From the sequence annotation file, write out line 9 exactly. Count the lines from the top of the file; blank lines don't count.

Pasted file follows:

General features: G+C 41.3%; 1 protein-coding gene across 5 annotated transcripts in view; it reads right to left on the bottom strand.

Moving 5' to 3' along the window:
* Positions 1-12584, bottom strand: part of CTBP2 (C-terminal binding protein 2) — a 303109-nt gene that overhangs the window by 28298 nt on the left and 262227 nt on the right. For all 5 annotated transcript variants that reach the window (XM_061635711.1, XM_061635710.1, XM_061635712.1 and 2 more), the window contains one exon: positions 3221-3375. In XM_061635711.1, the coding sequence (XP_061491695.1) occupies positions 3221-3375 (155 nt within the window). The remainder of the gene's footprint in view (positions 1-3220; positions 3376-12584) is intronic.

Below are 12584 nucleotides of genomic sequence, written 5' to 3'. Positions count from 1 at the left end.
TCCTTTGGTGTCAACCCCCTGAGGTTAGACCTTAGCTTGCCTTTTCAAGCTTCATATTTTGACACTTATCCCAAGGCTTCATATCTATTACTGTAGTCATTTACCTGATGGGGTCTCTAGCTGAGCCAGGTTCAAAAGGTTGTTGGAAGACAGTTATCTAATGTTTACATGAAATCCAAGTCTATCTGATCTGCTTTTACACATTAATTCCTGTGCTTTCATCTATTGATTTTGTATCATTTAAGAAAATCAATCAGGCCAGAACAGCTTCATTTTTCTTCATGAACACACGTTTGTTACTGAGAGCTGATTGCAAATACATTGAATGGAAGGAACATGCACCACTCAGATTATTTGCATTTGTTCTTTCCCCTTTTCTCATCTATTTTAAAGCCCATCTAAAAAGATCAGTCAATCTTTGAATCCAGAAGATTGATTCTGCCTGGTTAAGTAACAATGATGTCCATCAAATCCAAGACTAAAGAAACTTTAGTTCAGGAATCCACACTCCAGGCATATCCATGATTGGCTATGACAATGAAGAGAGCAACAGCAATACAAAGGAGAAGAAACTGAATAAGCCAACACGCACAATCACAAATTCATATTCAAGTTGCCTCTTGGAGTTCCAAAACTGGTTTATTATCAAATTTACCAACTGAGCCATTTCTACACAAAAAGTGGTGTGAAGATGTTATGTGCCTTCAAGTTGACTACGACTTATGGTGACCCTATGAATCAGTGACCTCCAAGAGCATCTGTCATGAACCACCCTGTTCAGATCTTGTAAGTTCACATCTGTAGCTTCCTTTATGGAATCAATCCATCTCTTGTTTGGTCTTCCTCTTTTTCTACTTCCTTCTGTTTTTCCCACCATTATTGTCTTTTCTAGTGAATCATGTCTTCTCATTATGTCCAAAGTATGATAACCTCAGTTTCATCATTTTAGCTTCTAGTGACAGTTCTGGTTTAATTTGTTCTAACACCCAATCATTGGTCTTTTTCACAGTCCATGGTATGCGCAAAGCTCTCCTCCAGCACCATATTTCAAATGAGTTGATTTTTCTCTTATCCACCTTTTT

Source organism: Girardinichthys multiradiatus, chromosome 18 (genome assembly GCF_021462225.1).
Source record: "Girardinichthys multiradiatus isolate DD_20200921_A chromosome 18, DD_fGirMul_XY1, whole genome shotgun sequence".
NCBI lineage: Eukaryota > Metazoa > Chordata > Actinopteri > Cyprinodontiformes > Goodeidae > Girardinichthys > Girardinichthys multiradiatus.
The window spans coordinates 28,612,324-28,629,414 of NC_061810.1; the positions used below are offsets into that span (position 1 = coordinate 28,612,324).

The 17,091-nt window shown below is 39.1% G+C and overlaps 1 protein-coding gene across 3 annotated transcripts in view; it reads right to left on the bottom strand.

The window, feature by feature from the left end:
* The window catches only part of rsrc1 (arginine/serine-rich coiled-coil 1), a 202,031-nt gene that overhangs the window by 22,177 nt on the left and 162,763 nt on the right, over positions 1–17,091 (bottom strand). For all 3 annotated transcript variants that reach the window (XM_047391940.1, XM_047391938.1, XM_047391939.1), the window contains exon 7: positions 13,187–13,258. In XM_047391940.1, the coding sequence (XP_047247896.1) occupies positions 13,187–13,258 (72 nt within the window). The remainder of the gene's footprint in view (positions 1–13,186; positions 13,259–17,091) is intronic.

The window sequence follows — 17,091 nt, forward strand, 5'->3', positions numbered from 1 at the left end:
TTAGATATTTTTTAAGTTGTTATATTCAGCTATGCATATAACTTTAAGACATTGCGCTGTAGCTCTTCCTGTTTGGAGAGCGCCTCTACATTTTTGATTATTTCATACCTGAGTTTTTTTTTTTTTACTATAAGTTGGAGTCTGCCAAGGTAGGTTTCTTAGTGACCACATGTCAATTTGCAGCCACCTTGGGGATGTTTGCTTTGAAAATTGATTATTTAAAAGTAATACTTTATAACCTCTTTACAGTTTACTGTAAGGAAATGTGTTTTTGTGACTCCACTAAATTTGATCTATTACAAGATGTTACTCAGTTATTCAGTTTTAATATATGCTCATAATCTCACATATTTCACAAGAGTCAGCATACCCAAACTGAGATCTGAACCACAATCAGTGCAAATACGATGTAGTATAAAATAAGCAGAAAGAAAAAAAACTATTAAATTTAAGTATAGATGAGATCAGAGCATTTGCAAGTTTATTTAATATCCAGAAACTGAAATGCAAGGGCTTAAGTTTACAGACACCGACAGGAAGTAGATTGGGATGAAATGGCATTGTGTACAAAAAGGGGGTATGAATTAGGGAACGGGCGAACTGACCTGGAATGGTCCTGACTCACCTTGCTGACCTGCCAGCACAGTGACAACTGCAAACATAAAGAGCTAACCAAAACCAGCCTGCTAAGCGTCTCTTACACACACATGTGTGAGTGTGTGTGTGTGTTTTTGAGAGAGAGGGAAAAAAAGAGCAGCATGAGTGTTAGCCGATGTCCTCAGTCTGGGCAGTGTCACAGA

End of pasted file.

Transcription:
The window spans coordinates 28,612,324-28,629,414 of NC_061810.1; the positions used below are offsets into that span (position 1 = coordinate 28,612,324).